Download this Paper Open PDF in Browser

Why Do We Hate Hypocrites? Evidence for a Theory of False Signaling

37 Pages Posted: 11 Jan 2017  

Jillian J. Jordan

Yale University - Department of Psychology

Roseanna Sommers

Yale University, Law School, Students; Yale University, Faculty of Arts & Sciences, Department of Psychology, Students

Paul Bloom

Yale University

David G. Rand

Yale University

Date Written: January 11, 2017

Abstract

Why do people judge hypocrites, who condemn immoral behaviors that they in fact engage in, so negatively? We propose that hypocrites are disliked because their condemnation sends a false signal about their personal conduct, deceptively suggesting that they behave morally. We show that verbal condemnation signals moral goodness (Study 1) and does so even more convincingly than directly stating that one behaves morally (Study 2). We then demonstrate that people judge hypocrites negatively — even more negatively than people who directly make false statements about their morality (Study 3). Finally, we show that “honest” hypocrites — who avoid false signaling by admitting to committing the condemned transgression — are not perceived negatively even though their actions contradict their stated values (Study 4). Critically, the same is not true of hypocrites who engage in false signaling but admit to unrelated transgressions (Study 5). Together, our results support a false-signaling theory of hypocrisy.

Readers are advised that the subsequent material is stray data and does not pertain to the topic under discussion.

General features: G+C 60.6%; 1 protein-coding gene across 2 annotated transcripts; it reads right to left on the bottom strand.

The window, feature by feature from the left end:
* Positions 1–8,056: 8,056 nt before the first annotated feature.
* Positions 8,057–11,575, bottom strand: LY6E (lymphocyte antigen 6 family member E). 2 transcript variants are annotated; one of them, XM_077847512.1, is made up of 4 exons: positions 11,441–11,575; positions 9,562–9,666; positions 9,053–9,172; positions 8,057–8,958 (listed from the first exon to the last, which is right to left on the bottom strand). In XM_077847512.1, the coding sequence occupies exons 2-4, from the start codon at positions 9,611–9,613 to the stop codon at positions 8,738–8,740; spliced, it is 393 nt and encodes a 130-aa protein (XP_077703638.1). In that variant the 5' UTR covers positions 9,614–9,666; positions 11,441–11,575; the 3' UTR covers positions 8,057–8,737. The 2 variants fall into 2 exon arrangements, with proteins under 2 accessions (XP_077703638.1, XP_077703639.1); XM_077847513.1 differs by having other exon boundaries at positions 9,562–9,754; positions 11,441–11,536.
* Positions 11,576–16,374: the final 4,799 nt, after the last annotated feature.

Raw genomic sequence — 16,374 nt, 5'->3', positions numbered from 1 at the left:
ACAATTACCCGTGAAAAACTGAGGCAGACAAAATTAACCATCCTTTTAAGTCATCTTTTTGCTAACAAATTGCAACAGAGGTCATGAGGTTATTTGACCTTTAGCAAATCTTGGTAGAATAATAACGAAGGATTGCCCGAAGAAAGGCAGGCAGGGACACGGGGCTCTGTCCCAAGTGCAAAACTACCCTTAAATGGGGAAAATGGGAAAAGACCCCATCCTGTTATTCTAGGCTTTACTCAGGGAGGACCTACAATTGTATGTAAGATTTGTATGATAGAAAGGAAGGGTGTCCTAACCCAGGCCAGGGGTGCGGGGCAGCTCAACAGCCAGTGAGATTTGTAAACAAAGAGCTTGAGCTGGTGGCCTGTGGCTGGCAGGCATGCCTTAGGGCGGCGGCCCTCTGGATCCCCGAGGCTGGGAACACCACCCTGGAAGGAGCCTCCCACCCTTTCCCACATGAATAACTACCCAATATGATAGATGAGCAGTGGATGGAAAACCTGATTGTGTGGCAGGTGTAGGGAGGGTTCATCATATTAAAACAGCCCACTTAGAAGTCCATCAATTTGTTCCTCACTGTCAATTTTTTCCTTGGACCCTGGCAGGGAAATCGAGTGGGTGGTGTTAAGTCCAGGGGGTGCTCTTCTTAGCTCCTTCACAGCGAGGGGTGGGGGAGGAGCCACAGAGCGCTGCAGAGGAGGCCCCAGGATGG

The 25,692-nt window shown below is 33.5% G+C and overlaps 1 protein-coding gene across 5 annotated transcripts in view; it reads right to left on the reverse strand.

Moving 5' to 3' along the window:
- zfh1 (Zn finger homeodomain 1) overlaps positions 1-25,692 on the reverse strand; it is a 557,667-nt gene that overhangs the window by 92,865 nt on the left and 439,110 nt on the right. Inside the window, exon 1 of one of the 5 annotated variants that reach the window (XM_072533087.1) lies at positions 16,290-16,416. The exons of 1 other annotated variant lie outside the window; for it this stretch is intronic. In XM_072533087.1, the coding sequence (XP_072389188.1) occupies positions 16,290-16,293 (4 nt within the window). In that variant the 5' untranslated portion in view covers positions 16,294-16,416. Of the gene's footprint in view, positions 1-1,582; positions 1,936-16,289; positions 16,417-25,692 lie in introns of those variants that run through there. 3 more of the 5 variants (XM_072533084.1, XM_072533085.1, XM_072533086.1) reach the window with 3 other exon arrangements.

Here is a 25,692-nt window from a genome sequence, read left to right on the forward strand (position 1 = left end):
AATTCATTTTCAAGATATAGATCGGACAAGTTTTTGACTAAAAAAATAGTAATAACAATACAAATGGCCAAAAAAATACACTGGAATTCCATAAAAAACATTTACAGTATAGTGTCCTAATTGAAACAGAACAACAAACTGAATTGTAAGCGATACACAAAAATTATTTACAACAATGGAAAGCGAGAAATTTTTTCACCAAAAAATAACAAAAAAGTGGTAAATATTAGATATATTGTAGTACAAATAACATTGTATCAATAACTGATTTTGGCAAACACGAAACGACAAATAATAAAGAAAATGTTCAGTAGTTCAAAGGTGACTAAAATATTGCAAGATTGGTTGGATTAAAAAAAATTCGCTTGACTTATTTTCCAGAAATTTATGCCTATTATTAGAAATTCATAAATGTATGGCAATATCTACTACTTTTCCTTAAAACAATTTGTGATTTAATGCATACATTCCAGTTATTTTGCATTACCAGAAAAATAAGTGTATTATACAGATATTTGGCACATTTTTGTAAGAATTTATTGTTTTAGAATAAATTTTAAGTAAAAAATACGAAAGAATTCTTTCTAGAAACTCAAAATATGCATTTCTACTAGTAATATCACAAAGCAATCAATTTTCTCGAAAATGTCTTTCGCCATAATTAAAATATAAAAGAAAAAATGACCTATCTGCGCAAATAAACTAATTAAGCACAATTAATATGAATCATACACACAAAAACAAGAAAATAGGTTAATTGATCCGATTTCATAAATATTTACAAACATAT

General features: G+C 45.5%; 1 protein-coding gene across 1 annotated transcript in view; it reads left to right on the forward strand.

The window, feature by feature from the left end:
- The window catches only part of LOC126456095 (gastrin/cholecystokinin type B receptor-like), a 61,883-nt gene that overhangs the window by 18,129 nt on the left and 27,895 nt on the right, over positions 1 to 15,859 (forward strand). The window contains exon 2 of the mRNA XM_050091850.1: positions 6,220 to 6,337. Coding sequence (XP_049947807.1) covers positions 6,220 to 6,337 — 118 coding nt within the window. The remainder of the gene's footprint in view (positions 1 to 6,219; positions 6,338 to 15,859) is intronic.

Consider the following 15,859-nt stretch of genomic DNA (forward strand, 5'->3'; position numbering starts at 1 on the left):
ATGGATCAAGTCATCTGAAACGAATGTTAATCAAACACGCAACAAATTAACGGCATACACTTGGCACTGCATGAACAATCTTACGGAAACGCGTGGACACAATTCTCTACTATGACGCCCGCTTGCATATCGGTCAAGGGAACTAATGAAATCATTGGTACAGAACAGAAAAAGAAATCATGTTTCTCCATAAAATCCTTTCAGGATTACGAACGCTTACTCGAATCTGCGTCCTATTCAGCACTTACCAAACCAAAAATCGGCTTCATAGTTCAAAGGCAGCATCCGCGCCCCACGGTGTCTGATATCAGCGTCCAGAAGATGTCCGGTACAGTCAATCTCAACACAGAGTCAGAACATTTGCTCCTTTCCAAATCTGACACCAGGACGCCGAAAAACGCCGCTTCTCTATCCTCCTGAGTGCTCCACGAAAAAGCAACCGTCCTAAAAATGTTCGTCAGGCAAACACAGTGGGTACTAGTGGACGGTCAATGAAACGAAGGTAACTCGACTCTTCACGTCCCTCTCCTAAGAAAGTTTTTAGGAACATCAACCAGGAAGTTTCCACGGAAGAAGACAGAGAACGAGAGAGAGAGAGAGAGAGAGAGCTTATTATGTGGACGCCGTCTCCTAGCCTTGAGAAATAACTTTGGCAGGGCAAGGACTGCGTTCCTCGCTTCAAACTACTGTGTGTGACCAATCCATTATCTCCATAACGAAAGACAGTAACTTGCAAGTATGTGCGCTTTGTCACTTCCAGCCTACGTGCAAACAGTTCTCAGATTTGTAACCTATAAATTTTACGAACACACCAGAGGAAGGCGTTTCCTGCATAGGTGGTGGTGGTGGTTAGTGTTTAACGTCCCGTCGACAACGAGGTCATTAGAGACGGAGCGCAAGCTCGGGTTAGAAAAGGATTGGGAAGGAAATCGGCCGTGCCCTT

Keywords: moral psychology, condemnation, vignettes, deception, social signaling

Suggested Citation

Jordan, Jillian J. and Sommers, Roseanna and Bloom, Paul and Rand, David G., Why Do We Hate Hypocrites? Evidence for a Theory of False Signaling (January 11, 2017). Available at SSRN: https://ssrn.com/abstract=2897313

Jillian Jordan (Contact Author)

Yale University - Department of Psychology ( email )

P.O. Box 208205
New Haven, CT 06520-8205
United States

Roseanna Sommers

Yale University, Law School, Students ( email )

127 Wall Street
New Haven, CT 06511
United States

Yale University, Faculty of Arts & Sciences, Department of Psychology, Students ( email )

P.O. Box 208205
New Haven, CT 06520-8205
United States

Paul Bloom

Yale University ( email )

New Haven, CT 06520
United States

David Rand

Yale University ( email )

New Haven, CT 06520
United States

HOME PAGE: http://www.DaveRand.org

Paper statistics

Downloads
818
Rank
24,217
Abstract Views
3,876